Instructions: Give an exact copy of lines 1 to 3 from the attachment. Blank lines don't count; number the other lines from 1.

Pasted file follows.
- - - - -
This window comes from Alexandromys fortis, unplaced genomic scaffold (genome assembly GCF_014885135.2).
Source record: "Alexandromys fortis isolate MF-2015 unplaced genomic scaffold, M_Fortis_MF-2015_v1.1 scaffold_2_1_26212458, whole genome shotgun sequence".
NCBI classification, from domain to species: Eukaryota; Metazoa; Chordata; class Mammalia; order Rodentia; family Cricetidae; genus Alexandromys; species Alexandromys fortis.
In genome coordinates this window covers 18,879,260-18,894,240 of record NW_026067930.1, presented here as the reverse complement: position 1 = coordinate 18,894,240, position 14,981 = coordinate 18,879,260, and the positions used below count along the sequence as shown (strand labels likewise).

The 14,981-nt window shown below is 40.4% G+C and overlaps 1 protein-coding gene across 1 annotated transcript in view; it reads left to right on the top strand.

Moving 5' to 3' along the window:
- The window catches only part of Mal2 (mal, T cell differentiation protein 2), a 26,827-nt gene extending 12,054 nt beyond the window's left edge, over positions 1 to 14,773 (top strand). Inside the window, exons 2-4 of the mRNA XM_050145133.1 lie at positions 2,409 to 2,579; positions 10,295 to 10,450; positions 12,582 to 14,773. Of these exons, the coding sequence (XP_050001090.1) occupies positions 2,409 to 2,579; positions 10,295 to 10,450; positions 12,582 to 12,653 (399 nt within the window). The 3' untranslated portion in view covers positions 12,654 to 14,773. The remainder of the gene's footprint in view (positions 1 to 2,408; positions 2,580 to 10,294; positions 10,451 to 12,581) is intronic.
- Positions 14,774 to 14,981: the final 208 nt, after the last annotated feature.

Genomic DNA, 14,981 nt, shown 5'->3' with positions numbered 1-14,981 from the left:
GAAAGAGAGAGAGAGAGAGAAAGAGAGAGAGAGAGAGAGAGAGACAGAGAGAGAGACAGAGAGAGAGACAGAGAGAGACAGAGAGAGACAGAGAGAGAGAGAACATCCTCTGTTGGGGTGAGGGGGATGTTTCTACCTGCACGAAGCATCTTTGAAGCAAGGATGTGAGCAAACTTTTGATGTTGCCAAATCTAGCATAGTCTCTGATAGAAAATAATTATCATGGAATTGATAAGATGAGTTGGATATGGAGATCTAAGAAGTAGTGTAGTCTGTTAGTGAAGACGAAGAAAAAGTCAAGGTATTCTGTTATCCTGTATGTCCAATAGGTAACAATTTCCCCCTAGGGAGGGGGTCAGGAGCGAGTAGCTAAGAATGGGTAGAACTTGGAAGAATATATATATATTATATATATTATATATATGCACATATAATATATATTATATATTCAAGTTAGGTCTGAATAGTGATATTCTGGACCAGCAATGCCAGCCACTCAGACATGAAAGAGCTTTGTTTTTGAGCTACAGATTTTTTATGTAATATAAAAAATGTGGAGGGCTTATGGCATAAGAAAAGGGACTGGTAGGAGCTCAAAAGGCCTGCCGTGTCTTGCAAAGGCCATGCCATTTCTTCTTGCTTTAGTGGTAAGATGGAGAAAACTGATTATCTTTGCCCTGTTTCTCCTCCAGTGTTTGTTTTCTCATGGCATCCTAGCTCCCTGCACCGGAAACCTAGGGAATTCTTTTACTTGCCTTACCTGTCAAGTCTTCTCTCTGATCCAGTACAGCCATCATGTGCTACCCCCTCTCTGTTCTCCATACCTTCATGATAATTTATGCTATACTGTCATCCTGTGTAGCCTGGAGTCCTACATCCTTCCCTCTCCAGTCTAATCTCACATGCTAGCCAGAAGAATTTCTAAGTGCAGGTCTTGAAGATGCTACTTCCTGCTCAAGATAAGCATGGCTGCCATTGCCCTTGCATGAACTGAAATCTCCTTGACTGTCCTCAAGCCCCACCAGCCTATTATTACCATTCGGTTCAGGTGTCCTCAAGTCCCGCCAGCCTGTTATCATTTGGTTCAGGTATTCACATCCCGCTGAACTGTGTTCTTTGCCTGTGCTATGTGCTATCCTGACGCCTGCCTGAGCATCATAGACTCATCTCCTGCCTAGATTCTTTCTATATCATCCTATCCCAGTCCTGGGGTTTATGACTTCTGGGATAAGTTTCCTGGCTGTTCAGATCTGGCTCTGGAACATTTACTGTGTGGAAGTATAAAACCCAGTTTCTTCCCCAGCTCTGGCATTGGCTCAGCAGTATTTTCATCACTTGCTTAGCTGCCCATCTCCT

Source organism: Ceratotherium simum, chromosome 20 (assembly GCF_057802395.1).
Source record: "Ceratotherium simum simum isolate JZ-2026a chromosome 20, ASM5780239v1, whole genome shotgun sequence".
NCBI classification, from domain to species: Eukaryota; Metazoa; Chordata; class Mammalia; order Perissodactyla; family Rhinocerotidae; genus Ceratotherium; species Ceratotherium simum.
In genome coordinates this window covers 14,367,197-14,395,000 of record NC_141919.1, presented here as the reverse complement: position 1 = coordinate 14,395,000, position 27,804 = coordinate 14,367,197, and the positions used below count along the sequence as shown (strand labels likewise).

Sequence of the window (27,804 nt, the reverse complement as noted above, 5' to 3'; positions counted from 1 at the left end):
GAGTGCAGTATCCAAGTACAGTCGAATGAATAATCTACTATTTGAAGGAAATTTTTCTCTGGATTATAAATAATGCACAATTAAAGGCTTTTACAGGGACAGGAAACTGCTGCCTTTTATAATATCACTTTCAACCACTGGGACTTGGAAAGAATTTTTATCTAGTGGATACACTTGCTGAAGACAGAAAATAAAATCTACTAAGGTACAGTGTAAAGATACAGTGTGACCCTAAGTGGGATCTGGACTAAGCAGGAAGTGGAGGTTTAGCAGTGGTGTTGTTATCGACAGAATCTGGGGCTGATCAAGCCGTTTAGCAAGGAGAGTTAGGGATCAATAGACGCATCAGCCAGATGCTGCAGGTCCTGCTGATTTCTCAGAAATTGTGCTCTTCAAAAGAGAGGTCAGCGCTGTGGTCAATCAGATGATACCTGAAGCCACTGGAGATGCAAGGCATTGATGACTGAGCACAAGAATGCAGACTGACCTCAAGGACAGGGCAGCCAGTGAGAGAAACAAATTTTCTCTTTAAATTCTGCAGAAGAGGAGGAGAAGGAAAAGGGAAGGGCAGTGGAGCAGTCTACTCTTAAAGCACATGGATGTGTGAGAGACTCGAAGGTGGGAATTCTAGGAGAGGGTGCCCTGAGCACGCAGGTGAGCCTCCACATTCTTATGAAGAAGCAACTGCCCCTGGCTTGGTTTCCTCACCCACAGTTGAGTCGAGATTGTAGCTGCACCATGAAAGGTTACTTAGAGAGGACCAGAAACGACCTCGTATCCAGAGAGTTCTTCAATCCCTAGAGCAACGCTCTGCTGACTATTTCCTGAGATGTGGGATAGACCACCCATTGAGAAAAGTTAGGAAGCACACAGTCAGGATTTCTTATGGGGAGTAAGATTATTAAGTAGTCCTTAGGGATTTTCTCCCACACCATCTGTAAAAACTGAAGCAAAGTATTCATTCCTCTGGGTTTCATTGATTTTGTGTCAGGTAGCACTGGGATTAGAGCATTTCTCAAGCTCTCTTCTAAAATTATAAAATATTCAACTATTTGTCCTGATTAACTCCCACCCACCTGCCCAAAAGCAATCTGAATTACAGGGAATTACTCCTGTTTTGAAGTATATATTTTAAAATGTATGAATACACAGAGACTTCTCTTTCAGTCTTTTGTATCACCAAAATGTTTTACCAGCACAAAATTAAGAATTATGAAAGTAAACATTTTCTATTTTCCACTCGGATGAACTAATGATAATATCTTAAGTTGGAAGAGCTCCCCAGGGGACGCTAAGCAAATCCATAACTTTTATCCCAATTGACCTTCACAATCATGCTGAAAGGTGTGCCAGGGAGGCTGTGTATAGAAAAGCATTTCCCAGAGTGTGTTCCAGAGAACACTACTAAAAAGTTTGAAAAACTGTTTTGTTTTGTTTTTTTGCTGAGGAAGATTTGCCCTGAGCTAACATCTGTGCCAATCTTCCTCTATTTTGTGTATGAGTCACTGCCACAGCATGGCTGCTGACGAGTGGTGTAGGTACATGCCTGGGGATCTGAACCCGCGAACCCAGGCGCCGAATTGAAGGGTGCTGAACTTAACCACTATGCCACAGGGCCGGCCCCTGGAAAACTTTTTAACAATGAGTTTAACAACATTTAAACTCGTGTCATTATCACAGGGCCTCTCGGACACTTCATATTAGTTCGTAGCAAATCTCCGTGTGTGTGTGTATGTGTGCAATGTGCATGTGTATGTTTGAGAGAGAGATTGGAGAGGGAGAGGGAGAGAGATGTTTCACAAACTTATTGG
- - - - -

This window comes from Alexandromys fortis, unplaced genomic scaffold (genome assembly GCF_014885135.2).
Source record: "Alexandromys fortis isolate MF-2015 unplaced genomic scaffold, M_Fortis_MF-2015_v1.1 scaffold_2_1_26212458, whole genome shotgun sequence".
NCBI classification, from domain to species: Eukaryota; Metazoa; Chordata; class Mammalia; order Rodentia; family Cricetidae; genus Alexandromys; species Alexandromys fortis.